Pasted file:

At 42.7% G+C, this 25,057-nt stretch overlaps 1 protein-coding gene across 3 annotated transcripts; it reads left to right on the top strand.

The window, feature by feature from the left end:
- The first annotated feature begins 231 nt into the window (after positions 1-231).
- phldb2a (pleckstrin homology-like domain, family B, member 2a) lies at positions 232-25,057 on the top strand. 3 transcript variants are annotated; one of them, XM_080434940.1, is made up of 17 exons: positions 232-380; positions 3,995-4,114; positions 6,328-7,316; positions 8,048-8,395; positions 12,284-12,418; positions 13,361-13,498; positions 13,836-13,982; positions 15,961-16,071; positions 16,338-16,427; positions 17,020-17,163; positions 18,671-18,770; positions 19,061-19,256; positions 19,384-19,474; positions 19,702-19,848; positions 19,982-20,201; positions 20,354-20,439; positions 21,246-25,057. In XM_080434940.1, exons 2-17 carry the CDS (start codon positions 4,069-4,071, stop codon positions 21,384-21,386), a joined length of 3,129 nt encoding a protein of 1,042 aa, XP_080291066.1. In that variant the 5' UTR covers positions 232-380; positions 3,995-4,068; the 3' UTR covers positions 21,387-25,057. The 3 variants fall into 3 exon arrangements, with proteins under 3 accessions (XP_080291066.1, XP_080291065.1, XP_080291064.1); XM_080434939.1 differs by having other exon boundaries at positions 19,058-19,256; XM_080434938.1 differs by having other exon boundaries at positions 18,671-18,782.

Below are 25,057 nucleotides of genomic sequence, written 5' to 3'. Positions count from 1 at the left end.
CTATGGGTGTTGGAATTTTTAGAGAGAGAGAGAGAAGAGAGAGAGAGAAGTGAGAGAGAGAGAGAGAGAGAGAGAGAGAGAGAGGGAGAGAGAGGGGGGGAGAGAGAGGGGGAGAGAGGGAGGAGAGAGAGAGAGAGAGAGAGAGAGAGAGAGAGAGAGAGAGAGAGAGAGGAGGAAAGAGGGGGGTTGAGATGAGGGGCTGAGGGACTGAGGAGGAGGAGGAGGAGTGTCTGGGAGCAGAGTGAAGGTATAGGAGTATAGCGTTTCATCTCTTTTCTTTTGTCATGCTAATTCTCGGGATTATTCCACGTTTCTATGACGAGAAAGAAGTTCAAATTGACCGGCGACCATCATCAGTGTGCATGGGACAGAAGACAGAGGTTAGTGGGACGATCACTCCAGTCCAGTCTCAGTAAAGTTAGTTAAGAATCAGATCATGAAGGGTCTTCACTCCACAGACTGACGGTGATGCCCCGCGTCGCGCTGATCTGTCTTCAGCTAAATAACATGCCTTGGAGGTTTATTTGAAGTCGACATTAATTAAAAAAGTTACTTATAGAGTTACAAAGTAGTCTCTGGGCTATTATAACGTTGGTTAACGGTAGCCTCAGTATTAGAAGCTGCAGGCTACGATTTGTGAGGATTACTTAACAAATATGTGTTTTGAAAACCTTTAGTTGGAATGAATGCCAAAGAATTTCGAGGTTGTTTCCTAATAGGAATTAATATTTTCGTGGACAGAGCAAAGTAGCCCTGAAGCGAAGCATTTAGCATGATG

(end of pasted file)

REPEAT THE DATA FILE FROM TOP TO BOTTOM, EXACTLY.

At 42.7% G+C, this 25,057-nt stretch overlaps 1 protein-coding gene across 3 annotated transcripts; it reads left to right on the top strand.

The window, feature by feature from the left end:
- The first annotated feature begins 231 nt into the window (after positions 1-231).
- phldb2a (pleckstrin homology-like domain, family B, member 2a) lies at positions 232-25,057 on the top strand. 3 transcript variants are annotated; one of them, XM_080434940.1, is made up of 17 exons: positions 232-380; positions 3,995-4,114; positions 6,328-7,316; positions 8,048-8,395; positions 12,284-12,418; positions 13,361-13,498; positions 13,836-13,982; positions 15,961-16,071; positions 16,338-16,427; positions 17,020-17,163; positions 18,671-18,770; positions 19,061-19,256; positions 19,384-19,474; positions 19,702-19,848; positions 19,982-20,201; positions 20,354-20,439; positions 21,246-25,057. In XM_080434940.1, exons 2-17 carry the CDS (start codon positions 4,069-4,071, stop codon positions 21,384-21,386), a joined length of 3,129 nt encoding a protein of 1,042 aa, XP_080291066.1. In that variant the 5' UTR covers positions 232-380; positions 3,995-4,068; the 3' UTR covers positions 21,387-25,057. The 3 variants fall into 3 exon arrangements, with proteins under 3 accessions (XP_080291066.1, XP_080291065.1, XP_080291064.1); XM_080434939.1 differs by having other exon boundaries at positions 19,058-19,256; XM_080434938.1 differs by having other exon boundaries at positions 18,671-18,782.

Below are 25,057 nucleotides of genomic sequence, written 5' to 3'. Positions count from 1 at the left end.
CTATGGGTGTTGGAATTTTTAGAGAGAGAGAGAGAAGAGAGAGAGAGAAGTGAGAGAGAGAGAGAGAGAGAGAGAGAGAGAGAGGGAGAGAGAGGGGGGGAGAGAGAGGGGGAGAGAGGGAGGAGAGAGAGAGAGAGAGAGAGAGAGAGAGAGAGAGAGAGAGAGAGAGAGGAGGAAAGAGGGGGGTTGAGATGAGGGGCTGAGGGACTGAGGAGGAGGAGGAGGAGTGTCTGGGAGCAGAGTGAAGGTATAGGAGTATAGCGTTTCATCTCTTTTCTTTTGTCATGCTAATTCTCGGGATTATTCCACGTTTCTATGACGAGAAAGAAGTTCAAATTGACCGGCGACCATCATCAGTGTGCATGGGACAGAAGACAGAGGTTAGTGGGACGATCACTCCAGTCCAGTCTCAGTAAAGTTAGTTAAGAATCAGATCATGAAGGGTCTTCACTCCACAGACTGACGGTGATGCCCCGCGTCGCGCTGATCTGTCTTCAGCTAAATAACATGCCTTGGAGGTTTATTTGAAGTCGACATTAATTAAAAAAGTTACTTATAGAGTTACAAAGTAGTCTCTGGGCTATTATAACGTTGGTTAACGGTAGCCTCAGTATTAGAAGCTGCAGGCTACGATTTGTGAGGATTACTTAACAAATATGTGTTTTGAAAACCTTTAGTTGGAATGAATGCCAAAGAATTTCGAGGTTGTTTCCTAATAGGAATTAATATTTTCGTGGACAGAGCAAAGTAGCCCTGAAGCGAAGCATTTAGCATGATG